8. Actually my post was meant as a joke, I think UAA Feedback would be silly. So much is lost when you communicate by posts. As far as the power goes, I think they already nailed it using Clairsentience and Mind Scan.
  9. Mind Link, Useable as Attack, with Feedback. They will think twice about hitting you!
  10. I like "altered humans", such as those who get their powers from exposure to radiation (Spiderman, Hulk), and of these I like the "self-made men" (Henry Pym, Doc Samson), as opposed to accidents, best.
  11. Now that I am caught up in the thread, here are a few random thoughts I hope will help. Like they did in Fuzion, I think you need separate values for Offense and Defense. Combing them into one equation will tell you that a character is weak or powerful pointwise but not necessarily tell you whether she is balanced against other characters. For example, she may have really high offense, low defense, and rely on other powers like invisibility to avoid damage. As others have pointed out, SPD is a direct multiplier of how much damage a character can put out per Turn and it can also be used to avoid damage in the form of Blocks and Dodges. As such, we weighed it according to its AP value for both equations (1 SPD = 10 AP = 2X). For a standard superhero game, we sometimes did not count certain advantages if they did not come into play regularly. This would usually be decided as a group discussion. For example, if we counted the Reduced END advantage when determining our X value, players would never take it and just buy more END. Our goal for the rule of Rule of X was to help us with balance but without limiting creativity. Towards the end of our enforcement of the Rule of X, we noticed that characters starting becoming more and more similar, differing more in special effects than point values. In an attempt make characters feel unique again, we would allow characters to have one power which could violate the Rule of X by up to 30 pts. but it had to have at least -2 in Limitations which would limit how frequently the power could be used. For example: A radiation based Energy Projector might have the ability to "Meltdown"; a 90 AP Area Effect Blast with one Charge and a Side Effect that reduced the character is reduced to 0 END and STUN (think the Human Torch's Nova Flame). A Brick might have the ability to go "Berserk"; adding 15 STR and 25% Damage Reduction, but with a single 1 Turn Continuing Charge and the Side Effect that the character becomes Enraged for the duration of the power (similar to the Hulk).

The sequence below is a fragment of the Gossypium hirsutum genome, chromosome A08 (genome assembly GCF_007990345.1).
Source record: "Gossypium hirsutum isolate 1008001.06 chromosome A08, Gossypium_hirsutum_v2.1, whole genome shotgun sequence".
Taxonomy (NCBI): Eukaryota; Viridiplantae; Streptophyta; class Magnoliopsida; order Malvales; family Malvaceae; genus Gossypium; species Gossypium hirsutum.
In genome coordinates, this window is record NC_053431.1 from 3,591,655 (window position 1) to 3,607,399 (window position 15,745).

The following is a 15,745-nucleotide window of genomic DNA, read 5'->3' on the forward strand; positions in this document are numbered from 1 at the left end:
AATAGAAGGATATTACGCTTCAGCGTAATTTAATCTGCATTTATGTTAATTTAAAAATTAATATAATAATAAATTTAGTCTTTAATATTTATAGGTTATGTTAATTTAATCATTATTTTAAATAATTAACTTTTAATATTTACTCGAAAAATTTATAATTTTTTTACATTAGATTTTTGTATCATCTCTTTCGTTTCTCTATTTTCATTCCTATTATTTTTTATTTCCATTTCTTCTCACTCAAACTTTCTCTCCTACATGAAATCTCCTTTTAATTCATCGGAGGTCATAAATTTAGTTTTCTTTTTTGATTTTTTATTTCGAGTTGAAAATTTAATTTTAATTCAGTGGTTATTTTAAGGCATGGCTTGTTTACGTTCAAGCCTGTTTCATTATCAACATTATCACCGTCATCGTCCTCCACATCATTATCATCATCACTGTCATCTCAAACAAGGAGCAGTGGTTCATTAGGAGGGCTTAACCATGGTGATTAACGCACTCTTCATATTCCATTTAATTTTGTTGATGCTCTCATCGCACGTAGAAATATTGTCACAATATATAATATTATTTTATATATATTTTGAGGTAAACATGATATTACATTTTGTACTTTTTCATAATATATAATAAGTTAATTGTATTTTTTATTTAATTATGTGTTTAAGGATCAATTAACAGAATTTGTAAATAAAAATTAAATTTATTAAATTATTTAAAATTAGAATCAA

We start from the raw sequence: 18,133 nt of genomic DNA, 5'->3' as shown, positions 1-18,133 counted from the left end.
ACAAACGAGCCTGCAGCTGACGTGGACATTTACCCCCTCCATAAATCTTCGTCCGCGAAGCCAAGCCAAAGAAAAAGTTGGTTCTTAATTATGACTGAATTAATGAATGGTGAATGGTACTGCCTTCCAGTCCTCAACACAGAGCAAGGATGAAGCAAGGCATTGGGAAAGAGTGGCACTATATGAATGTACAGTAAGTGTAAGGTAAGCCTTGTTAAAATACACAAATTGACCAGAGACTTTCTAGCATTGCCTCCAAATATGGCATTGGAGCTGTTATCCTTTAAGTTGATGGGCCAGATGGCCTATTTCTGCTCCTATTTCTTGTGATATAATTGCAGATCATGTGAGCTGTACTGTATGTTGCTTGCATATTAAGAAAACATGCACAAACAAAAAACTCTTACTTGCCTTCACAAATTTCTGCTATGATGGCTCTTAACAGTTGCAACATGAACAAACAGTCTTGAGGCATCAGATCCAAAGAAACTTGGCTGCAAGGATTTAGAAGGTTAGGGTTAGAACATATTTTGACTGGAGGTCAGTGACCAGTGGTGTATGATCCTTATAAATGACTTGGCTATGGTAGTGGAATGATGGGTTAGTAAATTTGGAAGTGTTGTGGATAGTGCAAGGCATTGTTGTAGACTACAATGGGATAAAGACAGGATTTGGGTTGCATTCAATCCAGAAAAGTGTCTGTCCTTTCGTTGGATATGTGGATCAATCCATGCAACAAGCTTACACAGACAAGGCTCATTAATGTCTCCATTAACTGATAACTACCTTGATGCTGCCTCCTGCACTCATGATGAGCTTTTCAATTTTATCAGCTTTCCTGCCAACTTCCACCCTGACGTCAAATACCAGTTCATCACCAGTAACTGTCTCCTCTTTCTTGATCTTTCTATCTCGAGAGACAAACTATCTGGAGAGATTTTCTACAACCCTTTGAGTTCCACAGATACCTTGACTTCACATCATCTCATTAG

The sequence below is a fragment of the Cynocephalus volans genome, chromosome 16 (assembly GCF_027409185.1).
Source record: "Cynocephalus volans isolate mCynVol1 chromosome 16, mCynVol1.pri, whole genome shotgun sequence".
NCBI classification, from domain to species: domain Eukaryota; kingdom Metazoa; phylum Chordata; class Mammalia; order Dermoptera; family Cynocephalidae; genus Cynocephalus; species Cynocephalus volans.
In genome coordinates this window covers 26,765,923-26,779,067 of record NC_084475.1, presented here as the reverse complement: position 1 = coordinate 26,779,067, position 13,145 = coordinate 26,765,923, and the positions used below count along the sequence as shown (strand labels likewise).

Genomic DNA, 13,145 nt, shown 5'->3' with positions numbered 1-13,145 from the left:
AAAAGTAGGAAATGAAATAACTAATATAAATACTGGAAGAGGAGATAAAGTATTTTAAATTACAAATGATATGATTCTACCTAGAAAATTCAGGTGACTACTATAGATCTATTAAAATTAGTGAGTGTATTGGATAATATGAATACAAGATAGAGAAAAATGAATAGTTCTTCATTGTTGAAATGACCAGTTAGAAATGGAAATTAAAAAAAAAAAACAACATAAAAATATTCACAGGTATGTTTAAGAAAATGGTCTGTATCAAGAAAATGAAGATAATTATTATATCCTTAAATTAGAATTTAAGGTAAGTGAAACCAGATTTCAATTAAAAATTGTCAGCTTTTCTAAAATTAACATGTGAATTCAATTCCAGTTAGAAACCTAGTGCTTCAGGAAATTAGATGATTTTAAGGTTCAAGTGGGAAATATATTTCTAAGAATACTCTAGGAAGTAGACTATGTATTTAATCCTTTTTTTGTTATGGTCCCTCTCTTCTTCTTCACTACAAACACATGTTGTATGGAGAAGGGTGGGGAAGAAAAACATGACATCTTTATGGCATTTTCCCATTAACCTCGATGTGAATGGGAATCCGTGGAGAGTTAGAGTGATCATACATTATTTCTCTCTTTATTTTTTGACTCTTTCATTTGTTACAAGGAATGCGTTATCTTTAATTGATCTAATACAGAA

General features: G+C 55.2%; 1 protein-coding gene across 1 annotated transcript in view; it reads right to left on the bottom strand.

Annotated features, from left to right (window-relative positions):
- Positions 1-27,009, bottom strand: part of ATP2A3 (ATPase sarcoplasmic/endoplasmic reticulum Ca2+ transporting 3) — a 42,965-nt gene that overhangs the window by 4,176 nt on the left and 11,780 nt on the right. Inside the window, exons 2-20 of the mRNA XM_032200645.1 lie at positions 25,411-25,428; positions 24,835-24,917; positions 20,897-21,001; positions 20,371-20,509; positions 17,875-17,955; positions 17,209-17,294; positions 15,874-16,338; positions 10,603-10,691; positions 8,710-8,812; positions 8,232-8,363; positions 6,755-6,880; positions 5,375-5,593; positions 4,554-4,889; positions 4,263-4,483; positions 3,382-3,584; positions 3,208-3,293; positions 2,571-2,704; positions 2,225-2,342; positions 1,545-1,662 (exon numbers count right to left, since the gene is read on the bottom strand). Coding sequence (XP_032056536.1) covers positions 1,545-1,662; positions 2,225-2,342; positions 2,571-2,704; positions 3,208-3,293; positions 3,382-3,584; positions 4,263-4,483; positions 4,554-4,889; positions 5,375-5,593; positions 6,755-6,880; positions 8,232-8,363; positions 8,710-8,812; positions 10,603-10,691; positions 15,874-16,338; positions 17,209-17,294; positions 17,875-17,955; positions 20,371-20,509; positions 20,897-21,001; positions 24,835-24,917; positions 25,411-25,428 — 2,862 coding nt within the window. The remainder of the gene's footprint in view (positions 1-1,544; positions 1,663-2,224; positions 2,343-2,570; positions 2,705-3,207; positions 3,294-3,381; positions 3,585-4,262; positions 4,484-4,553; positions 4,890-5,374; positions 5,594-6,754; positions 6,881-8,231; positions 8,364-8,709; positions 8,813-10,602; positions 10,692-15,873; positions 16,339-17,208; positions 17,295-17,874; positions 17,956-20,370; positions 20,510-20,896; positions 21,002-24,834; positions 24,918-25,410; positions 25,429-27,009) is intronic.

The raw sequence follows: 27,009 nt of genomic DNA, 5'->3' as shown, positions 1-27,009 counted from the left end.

12. Sorry for jumping into this one late. This is our rule of X. We now only use it to roughly determine how powerful a character is but for a few years is was enforced as a house rule and worked pretty well. Offensive X = the total Active Points in the character’s most powerful attack divided by 5 (including powers that stack with other attack powers such as HA or HKA) + the character’s highest possible OCV with his most powerful attack (including all Combat Skill Levels for OCV and bonuses from Martial Maneuvers) + the character’s SPD x 2 Defensive X = the total Active Points in the character’s most powerful defense divided by 5 (including powers that stack with other defense powers such as Damage Reduction or Damage Negation but not incuding Resistance) + the character’s highest possible DCV (including all Combat Skill Levels for DCV and bonuses from Martial Maneuvers) + the character’s SPD x 2 + the character’s STUN divided by 10 Each part of the equation was determined based on APs which is why SPD is multiplied by 2 and stun is divided by 10. Our combats typically lasted between 1 and 2 turns. In a non superheroic game where killing attacks are typical and BODY is more important than STUN, we would rework the Def. X to include Resistant Defenses and BODY. Here is an example. We typically used an X of 30 for a 400 pt. (6e) game. A brick in one of our games might look like this. Off. X = 60 STR (12) + 8 OCV and 2 CSLs (10) + 4 SPD (8) = 30 Def. X = 30 PD/ ED (6) + 8 DCV and 2 CSLs (10) + 4 SPD (8) + 60 STUN (6) = 30
  13. I agree with this as well. Maybe two sheets are in order. Thanks all!
  14. That is an interesting thought. I suppose Summon would work too but aren't Followers and Summoned beings NPCs under the GMs control? That's not necessarily a bad thing, its just not what I was picturing I think.